Stephen King and Nelson DeMille on Ed McBain I think Evan Hunter, known by that name or as Ed McBain, was one of the most influential writers of the postwar generation.

Snow whips through the city’s streets like lethal daggers when a young actress leaves the theater after her latest performance. She walks home instead of taking the subway, and soon the snow on the ground is stained red with her blood. Stephen King and Nelson DeMille on Ed McBain I think Evan Hunter, known by that name or as Ed McBain, was one of the most influential writers of the postwar generation. He was the first writer to successfully merge realism with genre fiction, and by so doing I think he may actually have created the kind of popular fiction that drove the best-seller lists and lit up the American imagination in the years 1960 to 2000.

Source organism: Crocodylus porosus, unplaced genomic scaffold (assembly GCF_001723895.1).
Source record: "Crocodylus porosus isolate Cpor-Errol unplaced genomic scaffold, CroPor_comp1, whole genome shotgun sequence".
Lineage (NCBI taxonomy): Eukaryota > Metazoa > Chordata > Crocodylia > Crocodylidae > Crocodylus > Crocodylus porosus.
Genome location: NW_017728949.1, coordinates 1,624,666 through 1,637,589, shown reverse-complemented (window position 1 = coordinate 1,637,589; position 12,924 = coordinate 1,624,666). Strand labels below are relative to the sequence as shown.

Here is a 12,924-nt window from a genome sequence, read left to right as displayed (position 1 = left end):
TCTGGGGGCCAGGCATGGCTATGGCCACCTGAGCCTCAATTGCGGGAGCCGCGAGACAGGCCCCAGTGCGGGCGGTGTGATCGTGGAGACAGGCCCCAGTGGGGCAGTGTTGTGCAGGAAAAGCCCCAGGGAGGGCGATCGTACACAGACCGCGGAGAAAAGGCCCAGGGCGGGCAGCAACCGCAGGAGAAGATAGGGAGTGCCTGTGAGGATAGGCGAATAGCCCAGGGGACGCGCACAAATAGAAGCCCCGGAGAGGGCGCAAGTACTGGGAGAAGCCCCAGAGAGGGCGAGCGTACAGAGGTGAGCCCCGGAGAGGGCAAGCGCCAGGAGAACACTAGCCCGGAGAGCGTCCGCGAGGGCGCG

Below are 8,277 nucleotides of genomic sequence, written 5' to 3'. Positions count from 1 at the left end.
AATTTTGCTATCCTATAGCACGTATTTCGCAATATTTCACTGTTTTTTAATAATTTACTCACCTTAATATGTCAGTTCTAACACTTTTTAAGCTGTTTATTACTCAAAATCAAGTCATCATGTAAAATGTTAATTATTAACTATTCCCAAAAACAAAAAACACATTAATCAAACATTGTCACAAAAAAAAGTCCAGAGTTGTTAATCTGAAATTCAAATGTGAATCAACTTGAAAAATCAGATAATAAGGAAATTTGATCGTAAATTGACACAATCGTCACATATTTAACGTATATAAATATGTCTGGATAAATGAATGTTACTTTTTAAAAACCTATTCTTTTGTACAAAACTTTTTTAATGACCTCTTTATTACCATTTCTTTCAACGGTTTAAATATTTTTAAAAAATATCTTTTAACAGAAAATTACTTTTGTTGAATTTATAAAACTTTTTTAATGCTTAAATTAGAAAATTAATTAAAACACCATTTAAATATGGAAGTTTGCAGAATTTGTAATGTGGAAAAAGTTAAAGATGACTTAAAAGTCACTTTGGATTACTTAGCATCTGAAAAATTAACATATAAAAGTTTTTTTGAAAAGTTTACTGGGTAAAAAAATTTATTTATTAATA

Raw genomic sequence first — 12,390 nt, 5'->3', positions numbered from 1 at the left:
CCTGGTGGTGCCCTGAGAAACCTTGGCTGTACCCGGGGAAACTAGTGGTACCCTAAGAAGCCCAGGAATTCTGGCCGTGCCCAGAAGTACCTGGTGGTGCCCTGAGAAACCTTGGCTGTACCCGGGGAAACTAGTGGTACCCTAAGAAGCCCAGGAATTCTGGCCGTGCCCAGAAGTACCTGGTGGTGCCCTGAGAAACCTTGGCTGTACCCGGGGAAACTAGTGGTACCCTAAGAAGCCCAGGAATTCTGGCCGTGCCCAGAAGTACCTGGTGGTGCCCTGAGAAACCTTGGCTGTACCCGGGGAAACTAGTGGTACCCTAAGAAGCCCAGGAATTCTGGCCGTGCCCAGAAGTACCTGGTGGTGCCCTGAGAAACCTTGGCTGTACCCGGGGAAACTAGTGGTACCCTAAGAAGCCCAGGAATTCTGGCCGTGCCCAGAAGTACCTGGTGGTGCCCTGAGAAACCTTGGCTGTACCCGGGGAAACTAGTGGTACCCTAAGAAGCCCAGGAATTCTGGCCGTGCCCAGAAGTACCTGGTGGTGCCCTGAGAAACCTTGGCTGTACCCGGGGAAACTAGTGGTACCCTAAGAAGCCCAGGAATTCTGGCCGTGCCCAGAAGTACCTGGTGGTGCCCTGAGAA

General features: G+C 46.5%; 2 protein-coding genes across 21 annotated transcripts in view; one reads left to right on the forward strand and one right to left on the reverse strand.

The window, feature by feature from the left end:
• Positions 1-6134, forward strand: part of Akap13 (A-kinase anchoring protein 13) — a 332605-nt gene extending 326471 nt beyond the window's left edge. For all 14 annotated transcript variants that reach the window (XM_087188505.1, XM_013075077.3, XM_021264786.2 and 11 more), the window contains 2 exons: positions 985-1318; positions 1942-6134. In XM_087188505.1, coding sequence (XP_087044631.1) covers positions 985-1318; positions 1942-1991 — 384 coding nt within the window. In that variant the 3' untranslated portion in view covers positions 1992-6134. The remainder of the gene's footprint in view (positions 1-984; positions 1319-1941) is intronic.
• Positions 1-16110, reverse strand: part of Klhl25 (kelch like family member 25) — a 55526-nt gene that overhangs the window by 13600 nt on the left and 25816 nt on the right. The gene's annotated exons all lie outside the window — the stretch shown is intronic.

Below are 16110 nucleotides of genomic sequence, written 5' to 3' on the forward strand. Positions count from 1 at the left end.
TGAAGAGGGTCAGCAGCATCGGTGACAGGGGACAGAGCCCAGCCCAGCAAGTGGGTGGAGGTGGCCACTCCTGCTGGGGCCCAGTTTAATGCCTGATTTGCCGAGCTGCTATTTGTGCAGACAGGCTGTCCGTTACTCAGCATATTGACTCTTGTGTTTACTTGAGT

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Ed McBain - the complete book list. Ed McBain was the first American to receive the Diamond Dagger, the British Crime Writers Association's highest award.

Ed McBain - the complete book list. He also holds the Mystery Writers of America's coveted Grand Master Award, and received an Edgar Award nomination for his novel Money, Money, Money. His books have sold more than one hundred million copies, ranging from the more than fifty titles in his outstanding 87th Precinct series to the bestselling novels The Blackboard Jungle and Criminal Conversation, written under his own name, Evan Hunter. Book List:116 titles.

Comments

Tat Tat